Mom and Dad — Go ahead and take those selfies

One I took on a warm winter’s day in Chicago — not on Unsplash

I used to judge (especially before Rory was born)…

When I’d see a parent taking selfie after shameless selfie with their kid at the park or the museum or wherever, I’d roll my eyes.

Seriously, I’d have a visceral reaction in opposition of such behavior, for some reason.

But now that I’ve been a dad for some years, things have changed. It struck me just the other day as I was pushing Rory on the swing at the park. There I was in my swing-pushing trance (no, I was not texting and pushing — I’m working on being present, okay?), and I looked over to see a mom sitting in the swing beside us with her one(ish)-year-old-daughter in her lap taking selfie after shining selfie.

And then I looked over and saw the dad, who was playing with their other kid (slightly older) on the slide before — snap — he too took a selfie with that kid.

What struck me was that my eyes weren’t rolling. And it caught me. Like, I should be judging right now. Their incessant selfie-taking is kind of obnoxious, but I’m somehow totally fine with it. What’s going on here?…

Maybe it’s the fact that, after five years of parenthood, I now see that those selfies are like little minor withdrawals from the chock-full, bursting-at-the-seams emotional/spiritual bank account of being a parent.

Not that this isn’t obvious, but being a parent (especially one who cares) is really hard work. In fact, the parents I’m writing about were talking about how they only slept two hours the night before, yadda yadda yadda.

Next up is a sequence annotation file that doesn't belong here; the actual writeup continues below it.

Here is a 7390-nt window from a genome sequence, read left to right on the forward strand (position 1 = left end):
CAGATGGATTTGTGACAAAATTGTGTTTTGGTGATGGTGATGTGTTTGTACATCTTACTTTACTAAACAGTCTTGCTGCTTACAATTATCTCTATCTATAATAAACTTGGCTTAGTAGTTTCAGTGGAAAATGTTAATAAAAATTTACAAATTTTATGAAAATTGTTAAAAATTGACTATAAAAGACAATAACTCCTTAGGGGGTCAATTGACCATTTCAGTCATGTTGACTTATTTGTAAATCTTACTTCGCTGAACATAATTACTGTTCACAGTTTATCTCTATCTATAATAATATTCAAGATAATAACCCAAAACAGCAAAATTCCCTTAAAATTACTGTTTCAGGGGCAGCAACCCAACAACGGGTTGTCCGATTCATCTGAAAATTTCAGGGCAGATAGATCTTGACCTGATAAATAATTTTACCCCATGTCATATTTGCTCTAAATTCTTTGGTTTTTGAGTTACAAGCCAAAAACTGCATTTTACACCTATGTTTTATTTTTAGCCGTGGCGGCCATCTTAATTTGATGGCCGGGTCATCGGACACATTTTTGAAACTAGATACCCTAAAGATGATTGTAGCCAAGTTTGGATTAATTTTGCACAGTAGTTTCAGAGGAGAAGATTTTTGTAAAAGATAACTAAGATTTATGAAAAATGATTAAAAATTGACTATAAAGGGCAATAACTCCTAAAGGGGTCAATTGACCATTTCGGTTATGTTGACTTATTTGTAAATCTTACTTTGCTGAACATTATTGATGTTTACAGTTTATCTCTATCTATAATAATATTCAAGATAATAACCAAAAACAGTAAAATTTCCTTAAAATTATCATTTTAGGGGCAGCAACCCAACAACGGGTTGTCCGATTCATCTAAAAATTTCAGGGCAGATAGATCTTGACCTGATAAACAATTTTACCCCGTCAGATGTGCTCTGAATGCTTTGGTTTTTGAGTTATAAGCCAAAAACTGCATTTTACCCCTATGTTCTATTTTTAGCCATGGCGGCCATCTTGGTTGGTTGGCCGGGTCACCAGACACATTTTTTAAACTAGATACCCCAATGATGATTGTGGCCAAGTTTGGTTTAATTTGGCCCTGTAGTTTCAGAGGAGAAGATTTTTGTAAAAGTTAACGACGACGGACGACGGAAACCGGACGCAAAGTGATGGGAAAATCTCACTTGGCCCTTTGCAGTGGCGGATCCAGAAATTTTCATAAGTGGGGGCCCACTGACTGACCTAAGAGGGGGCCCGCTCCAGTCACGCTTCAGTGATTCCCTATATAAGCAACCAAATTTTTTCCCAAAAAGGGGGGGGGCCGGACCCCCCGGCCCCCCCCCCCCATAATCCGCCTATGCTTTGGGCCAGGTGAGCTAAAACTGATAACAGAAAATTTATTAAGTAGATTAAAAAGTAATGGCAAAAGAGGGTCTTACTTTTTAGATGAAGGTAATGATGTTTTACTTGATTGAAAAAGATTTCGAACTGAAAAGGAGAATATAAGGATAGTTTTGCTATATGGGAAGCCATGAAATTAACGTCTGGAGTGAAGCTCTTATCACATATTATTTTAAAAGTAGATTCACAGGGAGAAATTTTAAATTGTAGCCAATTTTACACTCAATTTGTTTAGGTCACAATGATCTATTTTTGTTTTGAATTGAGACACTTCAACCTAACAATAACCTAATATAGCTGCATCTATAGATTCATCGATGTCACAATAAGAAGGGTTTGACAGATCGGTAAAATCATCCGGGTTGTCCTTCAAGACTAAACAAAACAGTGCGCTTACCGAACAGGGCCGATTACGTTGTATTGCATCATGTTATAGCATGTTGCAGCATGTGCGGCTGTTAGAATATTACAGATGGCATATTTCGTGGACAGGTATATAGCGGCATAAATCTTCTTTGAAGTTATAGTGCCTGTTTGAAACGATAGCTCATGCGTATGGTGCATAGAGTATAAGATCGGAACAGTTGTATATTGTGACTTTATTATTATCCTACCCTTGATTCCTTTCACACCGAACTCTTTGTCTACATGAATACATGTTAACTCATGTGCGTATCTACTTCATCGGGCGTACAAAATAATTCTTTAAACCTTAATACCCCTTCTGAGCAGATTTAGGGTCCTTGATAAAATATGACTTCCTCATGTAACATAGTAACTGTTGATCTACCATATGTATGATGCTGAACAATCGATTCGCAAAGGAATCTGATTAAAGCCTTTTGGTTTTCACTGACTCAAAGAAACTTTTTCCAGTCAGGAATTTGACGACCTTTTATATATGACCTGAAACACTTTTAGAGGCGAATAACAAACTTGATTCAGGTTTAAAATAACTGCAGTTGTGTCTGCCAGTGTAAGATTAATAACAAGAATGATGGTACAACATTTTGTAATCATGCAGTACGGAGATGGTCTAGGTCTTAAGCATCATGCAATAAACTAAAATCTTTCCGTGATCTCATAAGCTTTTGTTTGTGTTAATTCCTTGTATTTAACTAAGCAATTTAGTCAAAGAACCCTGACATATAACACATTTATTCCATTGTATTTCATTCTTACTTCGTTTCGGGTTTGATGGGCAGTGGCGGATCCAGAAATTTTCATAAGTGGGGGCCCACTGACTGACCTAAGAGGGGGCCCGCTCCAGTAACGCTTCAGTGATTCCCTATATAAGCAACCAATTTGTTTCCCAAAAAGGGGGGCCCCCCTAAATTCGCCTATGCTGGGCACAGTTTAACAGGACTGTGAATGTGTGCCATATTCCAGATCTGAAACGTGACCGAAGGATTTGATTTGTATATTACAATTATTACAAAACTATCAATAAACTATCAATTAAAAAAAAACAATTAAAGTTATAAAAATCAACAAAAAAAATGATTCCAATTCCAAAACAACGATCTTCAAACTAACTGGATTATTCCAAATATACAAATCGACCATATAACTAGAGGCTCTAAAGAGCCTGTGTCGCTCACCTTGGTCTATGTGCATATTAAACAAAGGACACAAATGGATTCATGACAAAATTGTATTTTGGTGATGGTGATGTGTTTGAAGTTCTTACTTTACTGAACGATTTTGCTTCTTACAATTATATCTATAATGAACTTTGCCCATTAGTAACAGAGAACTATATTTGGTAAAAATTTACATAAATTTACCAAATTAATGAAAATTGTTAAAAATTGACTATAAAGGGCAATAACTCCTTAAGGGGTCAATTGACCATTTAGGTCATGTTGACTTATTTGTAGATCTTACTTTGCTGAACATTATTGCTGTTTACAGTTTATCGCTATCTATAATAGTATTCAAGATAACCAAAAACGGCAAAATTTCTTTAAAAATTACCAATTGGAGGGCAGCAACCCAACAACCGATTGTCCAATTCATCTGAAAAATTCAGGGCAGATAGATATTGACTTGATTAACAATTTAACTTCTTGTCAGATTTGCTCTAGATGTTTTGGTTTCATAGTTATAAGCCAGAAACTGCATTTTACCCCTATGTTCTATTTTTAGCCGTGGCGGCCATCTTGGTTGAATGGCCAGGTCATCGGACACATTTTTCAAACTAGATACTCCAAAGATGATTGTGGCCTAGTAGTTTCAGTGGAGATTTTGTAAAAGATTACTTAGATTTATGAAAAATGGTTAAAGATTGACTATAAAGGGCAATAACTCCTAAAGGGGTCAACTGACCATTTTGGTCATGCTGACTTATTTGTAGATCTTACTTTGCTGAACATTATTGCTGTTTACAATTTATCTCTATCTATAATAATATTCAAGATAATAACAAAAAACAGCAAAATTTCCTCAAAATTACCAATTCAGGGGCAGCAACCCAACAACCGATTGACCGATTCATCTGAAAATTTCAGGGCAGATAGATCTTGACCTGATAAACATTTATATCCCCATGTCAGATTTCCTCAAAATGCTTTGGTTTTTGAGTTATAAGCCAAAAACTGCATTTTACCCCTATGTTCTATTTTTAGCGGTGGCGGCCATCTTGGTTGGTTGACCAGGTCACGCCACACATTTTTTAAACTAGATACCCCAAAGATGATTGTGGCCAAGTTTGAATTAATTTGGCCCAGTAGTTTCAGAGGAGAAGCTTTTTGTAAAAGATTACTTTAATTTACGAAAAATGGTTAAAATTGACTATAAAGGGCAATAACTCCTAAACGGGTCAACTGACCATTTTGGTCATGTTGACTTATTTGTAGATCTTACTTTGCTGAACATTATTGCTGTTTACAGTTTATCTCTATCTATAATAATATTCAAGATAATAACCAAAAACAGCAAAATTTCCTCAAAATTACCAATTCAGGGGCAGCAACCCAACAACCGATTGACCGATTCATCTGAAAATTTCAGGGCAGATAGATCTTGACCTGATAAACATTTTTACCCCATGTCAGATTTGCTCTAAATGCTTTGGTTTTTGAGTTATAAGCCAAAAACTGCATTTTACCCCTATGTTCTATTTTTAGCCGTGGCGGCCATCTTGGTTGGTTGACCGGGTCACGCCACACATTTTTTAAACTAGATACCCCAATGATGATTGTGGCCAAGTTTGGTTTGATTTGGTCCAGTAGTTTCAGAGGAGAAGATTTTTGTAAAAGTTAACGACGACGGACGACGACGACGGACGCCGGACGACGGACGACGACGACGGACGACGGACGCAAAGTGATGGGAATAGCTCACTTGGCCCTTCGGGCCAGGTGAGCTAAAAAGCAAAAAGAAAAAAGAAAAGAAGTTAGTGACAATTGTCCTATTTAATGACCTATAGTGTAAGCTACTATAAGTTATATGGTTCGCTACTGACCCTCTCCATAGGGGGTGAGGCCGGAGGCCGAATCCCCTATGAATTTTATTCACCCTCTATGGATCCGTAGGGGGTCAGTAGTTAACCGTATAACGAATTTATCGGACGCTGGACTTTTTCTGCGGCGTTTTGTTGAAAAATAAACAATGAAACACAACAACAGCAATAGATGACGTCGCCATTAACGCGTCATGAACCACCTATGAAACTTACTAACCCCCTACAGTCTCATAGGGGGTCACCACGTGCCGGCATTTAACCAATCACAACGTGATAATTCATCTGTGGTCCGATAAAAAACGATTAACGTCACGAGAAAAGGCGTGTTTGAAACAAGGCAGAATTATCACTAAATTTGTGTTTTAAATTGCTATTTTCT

It ages you in a deep way. I look at pictures of me now vs. six years ago and I see how my eyes currently always look tired. My laugh lines are there even when I’m not laughing. I’m starting to get really lame — in general — and say stuff that my dad used to say that I promised myself I’d never say. I move through the world with an underlying sense of dread and fear and self-questioning about the world my daughter is growing up in both at home and in the world at large.

It’s a brutal, twisted, emotionally masochistic and existentially hellish undertaking that’s also logic-defyingly enriching and enlivening at the very. same. time.

If taking a harmless selfie or fourteen at the park with the little soul you’re shepherding into this world makes you smile, gives you joy, keeps you going and provides you a little something to show for your work — I say, hell yes, Mom and Dad. Take those selfies.

Take selfies all damn day.

Just, as you scroll through your pics when you get home, ignore all those people in the background rolling their eyes at you.

They have no idea.

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